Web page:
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Nov 13, 2019

Canada Goose falls most since May on drag from Hong Kong

Canada Goose shares fall on Hong Kong warning

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Canada Goose Holdings Inc. fell on Wednesday after saying that unrest in Hong Kong hurt its business there and that wholesale revenue will decline this quarter. Earlier, the stock had risen, bolstered by sales in Asia.

Chief Executive Officer Dani Reiss said performance in Hong Kong, where Canada Goose recently opened a second store, was significantly impacted by protests. The parka maker reported global revenue increased 28 per cent to $294 million in the fiscal second quarter, outpacing projections. The company didn’t raise its guidance for the full year and reported that inventory expanded. For more details, see here.

Key Insights

• The Toronto-based company cited “standout performances in Asia” during last quarter in its statement, but the follow-up comments about Hong Kong sparked a reversal in the shares. Despite the disruptions, demand in China remains strong, the company said.

• Investors also reacted to a forecast that third-quarter wholesale revenue would decline “in the mid teens,“ as some orders were fulfilled earlier in the season this year. That drop doesn’t mesh well with a 61-per-cent jump in inventory that Canada Goose says it’s building up as a buffer to maximize production efficiency. Reiss said there’s no risk of excess because most of the inventory is carried over year after year and sold at full price.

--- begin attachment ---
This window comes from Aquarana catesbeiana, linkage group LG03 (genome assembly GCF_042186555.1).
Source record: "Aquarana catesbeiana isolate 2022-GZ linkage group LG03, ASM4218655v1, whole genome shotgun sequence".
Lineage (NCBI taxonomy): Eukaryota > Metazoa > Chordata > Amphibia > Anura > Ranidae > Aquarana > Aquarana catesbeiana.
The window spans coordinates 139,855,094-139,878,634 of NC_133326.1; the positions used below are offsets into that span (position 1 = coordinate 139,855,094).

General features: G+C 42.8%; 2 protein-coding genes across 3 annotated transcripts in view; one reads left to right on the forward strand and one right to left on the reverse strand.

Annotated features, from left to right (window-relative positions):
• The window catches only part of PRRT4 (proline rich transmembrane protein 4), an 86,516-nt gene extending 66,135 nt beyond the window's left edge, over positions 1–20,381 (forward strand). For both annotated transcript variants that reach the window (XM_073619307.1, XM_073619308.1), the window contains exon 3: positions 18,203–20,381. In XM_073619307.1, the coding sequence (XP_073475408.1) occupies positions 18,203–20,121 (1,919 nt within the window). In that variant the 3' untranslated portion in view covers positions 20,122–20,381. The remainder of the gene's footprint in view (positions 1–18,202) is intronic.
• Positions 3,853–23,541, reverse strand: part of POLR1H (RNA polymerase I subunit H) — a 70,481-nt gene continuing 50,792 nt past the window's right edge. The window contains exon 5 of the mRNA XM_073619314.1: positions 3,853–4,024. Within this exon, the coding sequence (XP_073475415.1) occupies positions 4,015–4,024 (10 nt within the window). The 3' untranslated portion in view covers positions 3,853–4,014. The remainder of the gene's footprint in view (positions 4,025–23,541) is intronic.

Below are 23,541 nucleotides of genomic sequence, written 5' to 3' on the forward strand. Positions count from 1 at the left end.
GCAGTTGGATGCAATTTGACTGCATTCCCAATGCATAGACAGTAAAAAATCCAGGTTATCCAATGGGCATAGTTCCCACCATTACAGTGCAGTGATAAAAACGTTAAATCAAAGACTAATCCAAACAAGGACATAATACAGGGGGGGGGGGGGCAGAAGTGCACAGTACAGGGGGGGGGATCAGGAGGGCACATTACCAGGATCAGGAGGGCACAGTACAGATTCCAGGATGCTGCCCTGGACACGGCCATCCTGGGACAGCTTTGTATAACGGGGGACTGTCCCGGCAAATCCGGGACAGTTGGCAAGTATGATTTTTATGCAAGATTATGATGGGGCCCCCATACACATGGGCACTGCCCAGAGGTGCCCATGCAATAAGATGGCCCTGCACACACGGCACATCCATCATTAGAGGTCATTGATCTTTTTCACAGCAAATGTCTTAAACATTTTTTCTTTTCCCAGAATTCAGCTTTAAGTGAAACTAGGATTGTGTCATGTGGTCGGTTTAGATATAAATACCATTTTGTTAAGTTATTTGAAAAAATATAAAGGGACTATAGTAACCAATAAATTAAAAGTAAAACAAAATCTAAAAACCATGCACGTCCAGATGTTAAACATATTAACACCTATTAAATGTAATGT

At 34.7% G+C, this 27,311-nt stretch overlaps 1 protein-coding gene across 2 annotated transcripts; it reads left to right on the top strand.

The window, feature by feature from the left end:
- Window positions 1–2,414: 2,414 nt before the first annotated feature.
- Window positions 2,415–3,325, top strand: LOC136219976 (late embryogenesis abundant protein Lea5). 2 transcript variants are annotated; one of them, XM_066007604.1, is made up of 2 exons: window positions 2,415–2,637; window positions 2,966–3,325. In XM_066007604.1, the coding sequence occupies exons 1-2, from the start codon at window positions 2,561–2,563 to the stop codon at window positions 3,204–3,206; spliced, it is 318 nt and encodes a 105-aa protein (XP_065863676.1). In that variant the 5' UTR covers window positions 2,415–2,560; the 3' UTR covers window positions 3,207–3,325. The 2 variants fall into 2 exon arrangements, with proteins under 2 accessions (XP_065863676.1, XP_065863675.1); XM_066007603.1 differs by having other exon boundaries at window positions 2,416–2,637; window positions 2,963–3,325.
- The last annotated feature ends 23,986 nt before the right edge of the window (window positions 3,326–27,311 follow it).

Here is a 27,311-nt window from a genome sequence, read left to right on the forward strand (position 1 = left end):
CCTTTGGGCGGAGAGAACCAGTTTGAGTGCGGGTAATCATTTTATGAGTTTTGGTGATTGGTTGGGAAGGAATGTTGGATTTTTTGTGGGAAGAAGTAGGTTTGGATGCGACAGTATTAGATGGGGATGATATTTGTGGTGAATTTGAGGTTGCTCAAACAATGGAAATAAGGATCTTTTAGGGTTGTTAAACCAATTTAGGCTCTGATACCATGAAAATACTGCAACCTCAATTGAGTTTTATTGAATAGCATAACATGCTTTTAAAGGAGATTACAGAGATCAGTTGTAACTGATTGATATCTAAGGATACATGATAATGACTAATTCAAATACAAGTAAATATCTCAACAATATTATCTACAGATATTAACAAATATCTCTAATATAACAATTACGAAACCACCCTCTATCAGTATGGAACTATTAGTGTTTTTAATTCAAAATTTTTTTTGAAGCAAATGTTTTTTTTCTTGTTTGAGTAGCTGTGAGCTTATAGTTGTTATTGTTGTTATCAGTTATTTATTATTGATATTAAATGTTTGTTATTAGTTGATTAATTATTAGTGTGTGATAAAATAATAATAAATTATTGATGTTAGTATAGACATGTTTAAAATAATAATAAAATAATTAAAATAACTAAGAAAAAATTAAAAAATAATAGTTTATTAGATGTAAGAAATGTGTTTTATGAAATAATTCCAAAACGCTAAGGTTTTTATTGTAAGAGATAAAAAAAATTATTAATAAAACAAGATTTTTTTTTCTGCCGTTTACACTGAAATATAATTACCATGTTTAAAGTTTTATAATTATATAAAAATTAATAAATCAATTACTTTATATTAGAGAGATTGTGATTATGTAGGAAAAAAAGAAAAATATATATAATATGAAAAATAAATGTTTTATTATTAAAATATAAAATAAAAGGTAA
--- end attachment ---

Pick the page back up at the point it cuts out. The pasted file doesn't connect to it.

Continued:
• Canada Goose posted strong sales growth in the U.S., where it has faced increased scrutiny since going public over the use of coyote fur in its parkas. California became the first U.S. state to ban fur sales in October, with legislation to take effect in 2023.

• Management has moved to broaden its offerings beyond winter products, adding items such as rain gear and lightweight jackets. The company acquired bootmaker Baffin Inc. for $32.5 million late last year to begin building a footwear business under the Canada Goose name.

Market Reaction

U.S. shares of Canada Goose fell as much as 11 per cent, the most intraday in more than five months, to US$34.68 in New York. They had lost 11 per cent this year through Tuesday’s close, compared with the 22-per-cent gain in the S&P 500 Retailing Index.

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--With assistance from Janet Freund and Cécile Daurat.